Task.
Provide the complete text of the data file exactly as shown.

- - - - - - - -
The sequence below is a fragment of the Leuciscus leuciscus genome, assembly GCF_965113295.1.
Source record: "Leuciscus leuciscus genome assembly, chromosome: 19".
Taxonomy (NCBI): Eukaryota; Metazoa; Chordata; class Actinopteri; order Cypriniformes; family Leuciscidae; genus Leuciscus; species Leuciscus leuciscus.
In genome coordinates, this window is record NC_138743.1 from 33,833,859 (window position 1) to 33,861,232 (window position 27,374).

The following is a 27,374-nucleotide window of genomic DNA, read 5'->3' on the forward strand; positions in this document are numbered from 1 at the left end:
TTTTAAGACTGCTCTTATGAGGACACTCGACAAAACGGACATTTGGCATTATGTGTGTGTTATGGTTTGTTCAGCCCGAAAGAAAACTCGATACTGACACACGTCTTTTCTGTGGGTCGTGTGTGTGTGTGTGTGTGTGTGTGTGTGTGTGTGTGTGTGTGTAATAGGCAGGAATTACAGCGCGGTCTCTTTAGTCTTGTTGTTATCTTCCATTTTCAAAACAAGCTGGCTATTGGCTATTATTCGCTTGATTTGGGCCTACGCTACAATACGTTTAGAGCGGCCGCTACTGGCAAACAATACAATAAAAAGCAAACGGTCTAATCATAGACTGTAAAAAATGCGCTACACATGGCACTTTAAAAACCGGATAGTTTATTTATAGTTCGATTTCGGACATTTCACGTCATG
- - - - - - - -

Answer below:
The sequence below is a fragment of the Leuciscus leuciscus genome, assembly GCF_965113295.1.
Source record: "Leuciscus leuciscus genome assembly, chromosome: 19".
Taxonomy (NCBI): Eukaryota; Metazoa; Chordata; class Actinopteri; order Cypriniformes; family Leuciscidae; genus Leuciscus; species Leuciscus leuciscus.
In genome coordinates, this window is record NC_138743.1 from 33,833,859 (window position 1) to 33,861,232 (window position 27,374).

The following is a 27,374-nucleotide window of genomic DNA, read 5'->3' on the forward strand; positions in this document are numbered from 1 at the left end:
TTTTAAGACTGCTCTTATGAGGACACTCGACAAAACGGACATTTGGCATTATGTGTGTGTTATGGTTTGTTCAGCCCGAAAGAAAACTCGATACTGACACACGTCTTTTCTGTGGGTCGTGTGTGTGTGTGTGTGTGTGTGTGTGTGTGTGTGTGTGTGTGTAATAGGCAGGAATTACAGCGCGGTCTCTTTAGTCTTGTTGTTATCTTCCATTTTCAAAACAAGCTGGCTATTGGCTATTATTCGCTTGATTTGGGCCTACGCTACAATACGTTTAGAGCGGCCGCTACTGGCAAACAATACAATAAAAAGCAAACGGTCTAATCATAGACTGTAAAAAATGCGCTACACATGGCACTTTAAAAACCGGATAGTTTATTTATAGTTCGATTTCGGACATTTCACGTCATG